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The Most Dangerous Thing I Do

I usually ride my motorbike to and from work, 25 kilometers each way, six days a week, and five of those rides are at night, Monday through Friday. This is the most dangerous thing that I do, and it is, without a doubt, the most consistently risky thing that I’ve ever done. It’s been said that this is one South East Asia experience that you can live without. I’ll vouch for that, since I’ve had a fair number of close calls. I’ve been at times incredibly aware and careful and, to tell the truth, very, very lucky. Some other riders, though, have not been so lucky.

This is from a recent article on Yahoo! News, dated Aug. 28, 2016:

“Look at me, stay with us,” the paramedics shout as a barely conscious motorcyclist is bundled into a volunteer ambulance in the Laotian capital Vientiane, where rampant drink driving brings nightly carnage to the roads.

It is a grim scene familiar the world over.

But in Laos, an impoverished and authoritarian communist country with almost no state-funded medical services, these kind of vital lifesavers are volunteers and entirely funded by donations. . .

And they have never been more in demand.

Poorly maintained roads, dilapidated vehicles, an increase in motorcycle use and the widespread prevalence of drink driving makes Vientiane one of Asia’s most precarious capitals for road deaths.

I’ve seen two terrible accidents in the last couple of weeks on my ride back to the village, both of which occurred at night (rather than my Saturday afternoon return ride from Vientiane).

The first involved two motorbikes and a pick up truck. It looked like the two bikes had smashed into the back of the truck, putting quite a large dent in the tailgate. I came upon the accident, which happened in the lanes leading into town, and saw the pickup had pulled into the lanes leading out of town and had parked half on the road and half on the sidewalk. The two motorbikes were down on the other side of the road, looking pretty torn up. A couple of motorbike helmets lay in the road. As I drove slowly past, I noticed a large crowd of people surrounding the area, but ambulances and police hadn’t yet arrived, so this had just taken place. Then, I noticed a young lady, perhaps in her early-twenties, sprawled in the middle of the pavement. Her head was turned away from me, with her right cheek on the road, lying on her right arm with her left one behind her back. She looked pretty, from what I could tell, but, unfortunately, she looked quite dead. Usually at least a few people will be trying to help these accident victims, checking to see if they’re OK, comforting them while waiting for the ambulance, applying some makeshift first aid, or, sometimes, checking for a pulse. No one was near this victim, but many were looking at her from a respectful distance. I’ve ridden past a number of accident scenes in the last couple of years, but this is the first one that brought tears to my eyes. The victim looked so very much alone, lying in the middle of the pavement under a harsh street light. I can only imagine what her parents must have felt. With any luck, perhaps she was just knocked unconscious.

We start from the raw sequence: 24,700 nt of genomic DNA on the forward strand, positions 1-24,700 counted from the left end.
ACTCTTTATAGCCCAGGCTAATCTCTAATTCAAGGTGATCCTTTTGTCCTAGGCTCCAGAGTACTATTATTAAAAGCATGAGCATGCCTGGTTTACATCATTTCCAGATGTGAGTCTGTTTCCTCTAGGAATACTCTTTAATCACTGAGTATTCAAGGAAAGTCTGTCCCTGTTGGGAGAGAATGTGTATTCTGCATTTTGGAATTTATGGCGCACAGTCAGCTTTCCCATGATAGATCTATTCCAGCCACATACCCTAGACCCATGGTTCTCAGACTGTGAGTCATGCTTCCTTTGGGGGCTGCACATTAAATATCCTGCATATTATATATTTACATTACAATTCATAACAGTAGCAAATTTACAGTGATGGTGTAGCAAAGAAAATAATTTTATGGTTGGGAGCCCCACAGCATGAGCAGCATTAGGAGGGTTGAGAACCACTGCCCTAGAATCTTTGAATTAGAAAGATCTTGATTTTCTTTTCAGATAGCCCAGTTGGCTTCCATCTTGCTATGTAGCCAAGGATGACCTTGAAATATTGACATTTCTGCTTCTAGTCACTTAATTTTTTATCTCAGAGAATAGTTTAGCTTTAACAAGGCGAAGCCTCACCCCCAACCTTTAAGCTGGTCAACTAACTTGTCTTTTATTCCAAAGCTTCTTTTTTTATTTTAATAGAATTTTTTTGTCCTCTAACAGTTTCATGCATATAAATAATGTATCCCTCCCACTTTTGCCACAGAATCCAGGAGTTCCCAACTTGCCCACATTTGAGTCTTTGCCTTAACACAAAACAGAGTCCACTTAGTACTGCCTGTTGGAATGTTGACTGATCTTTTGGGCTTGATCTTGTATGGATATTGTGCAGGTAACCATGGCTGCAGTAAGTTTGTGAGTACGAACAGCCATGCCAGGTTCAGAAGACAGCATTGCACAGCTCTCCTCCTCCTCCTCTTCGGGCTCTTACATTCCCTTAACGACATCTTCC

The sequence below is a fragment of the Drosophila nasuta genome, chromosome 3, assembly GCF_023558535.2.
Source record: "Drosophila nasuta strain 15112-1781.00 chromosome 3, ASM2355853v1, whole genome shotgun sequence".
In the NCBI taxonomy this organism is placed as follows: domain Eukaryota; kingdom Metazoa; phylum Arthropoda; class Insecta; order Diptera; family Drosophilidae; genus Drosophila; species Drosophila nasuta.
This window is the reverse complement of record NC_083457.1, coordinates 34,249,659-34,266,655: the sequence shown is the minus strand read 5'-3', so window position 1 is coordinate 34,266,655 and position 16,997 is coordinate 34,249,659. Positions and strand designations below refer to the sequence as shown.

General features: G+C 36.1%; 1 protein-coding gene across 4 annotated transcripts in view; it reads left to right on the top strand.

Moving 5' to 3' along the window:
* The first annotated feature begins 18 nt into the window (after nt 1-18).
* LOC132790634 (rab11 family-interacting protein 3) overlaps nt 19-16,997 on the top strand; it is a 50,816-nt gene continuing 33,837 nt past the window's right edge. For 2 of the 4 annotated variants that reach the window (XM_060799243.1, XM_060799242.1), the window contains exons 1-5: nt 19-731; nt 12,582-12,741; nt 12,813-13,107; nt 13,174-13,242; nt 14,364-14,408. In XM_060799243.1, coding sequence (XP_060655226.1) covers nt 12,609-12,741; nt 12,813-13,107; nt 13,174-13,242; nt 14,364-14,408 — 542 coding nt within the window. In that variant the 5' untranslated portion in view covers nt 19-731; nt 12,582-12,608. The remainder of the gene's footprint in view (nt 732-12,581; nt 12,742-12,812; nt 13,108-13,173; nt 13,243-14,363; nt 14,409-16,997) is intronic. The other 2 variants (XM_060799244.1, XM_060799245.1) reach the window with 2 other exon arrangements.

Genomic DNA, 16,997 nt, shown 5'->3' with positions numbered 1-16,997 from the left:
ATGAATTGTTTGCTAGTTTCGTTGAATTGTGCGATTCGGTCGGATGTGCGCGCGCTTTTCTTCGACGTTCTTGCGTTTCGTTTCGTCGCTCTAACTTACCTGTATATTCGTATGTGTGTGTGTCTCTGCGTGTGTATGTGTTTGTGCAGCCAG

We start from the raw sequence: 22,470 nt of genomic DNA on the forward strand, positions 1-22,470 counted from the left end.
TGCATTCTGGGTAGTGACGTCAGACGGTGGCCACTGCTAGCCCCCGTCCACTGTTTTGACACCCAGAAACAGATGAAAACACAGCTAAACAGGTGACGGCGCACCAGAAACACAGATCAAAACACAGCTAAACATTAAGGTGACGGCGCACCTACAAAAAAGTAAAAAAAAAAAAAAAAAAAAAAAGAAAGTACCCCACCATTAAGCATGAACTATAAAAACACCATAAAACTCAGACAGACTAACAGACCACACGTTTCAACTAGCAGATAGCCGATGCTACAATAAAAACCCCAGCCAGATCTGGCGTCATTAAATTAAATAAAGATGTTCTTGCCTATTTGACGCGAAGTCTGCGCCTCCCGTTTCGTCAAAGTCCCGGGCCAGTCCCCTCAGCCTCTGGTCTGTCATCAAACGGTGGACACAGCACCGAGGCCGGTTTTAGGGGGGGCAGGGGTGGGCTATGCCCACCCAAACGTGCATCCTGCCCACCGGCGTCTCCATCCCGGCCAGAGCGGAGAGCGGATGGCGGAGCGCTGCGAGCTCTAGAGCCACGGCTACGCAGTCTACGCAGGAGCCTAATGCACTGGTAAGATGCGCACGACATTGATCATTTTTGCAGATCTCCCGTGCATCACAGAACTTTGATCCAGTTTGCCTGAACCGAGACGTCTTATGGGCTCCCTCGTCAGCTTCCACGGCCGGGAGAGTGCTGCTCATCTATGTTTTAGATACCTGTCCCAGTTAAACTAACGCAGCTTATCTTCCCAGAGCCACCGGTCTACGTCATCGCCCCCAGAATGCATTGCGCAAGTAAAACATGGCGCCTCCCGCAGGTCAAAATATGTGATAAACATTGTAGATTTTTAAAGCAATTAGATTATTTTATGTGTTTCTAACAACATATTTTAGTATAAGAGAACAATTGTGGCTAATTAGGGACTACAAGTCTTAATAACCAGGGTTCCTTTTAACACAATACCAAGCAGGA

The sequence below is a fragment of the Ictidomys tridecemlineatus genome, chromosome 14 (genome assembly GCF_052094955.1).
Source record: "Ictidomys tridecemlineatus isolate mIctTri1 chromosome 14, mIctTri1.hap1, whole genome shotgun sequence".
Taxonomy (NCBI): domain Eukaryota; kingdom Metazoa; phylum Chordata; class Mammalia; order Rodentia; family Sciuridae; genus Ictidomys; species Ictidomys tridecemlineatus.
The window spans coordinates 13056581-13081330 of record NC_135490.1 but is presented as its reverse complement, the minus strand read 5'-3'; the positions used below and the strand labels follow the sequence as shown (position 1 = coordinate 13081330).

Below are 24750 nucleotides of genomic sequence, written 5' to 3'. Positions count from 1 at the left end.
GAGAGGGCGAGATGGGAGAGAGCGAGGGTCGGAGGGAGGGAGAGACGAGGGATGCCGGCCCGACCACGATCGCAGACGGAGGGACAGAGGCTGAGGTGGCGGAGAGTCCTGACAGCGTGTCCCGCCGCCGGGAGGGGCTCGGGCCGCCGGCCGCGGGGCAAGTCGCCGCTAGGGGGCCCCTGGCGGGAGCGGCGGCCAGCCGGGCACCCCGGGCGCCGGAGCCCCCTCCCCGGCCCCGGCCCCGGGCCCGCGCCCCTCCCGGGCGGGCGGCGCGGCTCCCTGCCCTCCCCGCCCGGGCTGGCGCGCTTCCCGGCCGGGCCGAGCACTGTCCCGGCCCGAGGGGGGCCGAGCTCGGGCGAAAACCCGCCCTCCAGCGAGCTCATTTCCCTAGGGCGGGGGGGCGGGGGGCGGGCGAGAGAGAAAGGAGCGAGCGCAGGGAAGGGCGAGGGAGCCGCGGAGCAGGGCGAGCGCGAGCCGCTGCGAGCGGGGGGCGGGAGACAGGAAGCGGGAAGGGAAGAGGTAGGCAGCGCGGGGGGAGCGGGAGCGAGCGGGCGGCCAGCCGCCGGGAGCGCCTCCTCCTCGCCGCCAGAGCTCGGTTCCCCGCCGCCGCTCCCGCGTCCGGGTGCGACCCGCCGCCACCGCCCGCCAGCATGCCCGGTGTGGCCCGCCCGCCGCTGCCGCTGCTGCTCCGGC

The other accident happened about a week later only a few kilometers down the road. Again, two motorbikes were involved, and it looked like they had smashed into each other. As I came upon the scene, I saw one guy, wearing a helmet, limping heavily to the side of the road with the aid of a bystander. Another man lay face down on the pavement, no helmet on, and a man was checking for his pulse on the side of his neck. The bystander stood up and walked away. I don’t know if the victim was dead or just unconscious, but I think the former. I went slowly and carefully on my way, though I don’t take time to dilly-dally and gawk, like many other people do. Again, this had just happened, probably no more than a minute before I passed through the area, which is right across the road from a karaoke bar that is usually very crowded. Of course, many motorbikes and cars are parked there, and, of course, many people get quite drunk there. I’m always extremely careful when I drive through the area because of the number of cars and motorbikes entering and leaving, and because of the number of drunks I’ve seen staggering down the middle of the road.

So, the conclusion is that I will continue to drive my bike with the utmost care and attention. It’s usually fun and a bit exhilarating, but it’s certainly no time to take risks. Wish me well.

4 comments to The Most Dangerous Thing I Do

  • Randy

    Please be careful. I do not want to have to come Vientiane to claim my brother’s body. Love you.

  • montanaron

    Thanks, Randy. I doubt you’ll have to come to Vientiane to do that. Still, I have to be very careful. The police stated in the Vientiane Times that 90% of traffic accidents involve motorbikes and 95% of traffic fatalities are people on motorbikes, drivers and/or passengers. They also said that the three main causes of accidents are drunk driving, disobeying traffic laws and speeding. If you fall into all three categories, you’re probably going to die on the roads, sooner or later. By choice, I fall into none of those categories. Love you, too. Take care.

  • Anonymous

    I, too, wish you save riding. The best person to be at an accident is an onlooker. Take care Ron. Luv ya. Doug

  • montanaron

    Wow, I’m amazed–there are at least two people who still read this creaky, decrepit blog! Thanks, Doug, I’ll definitely be careful.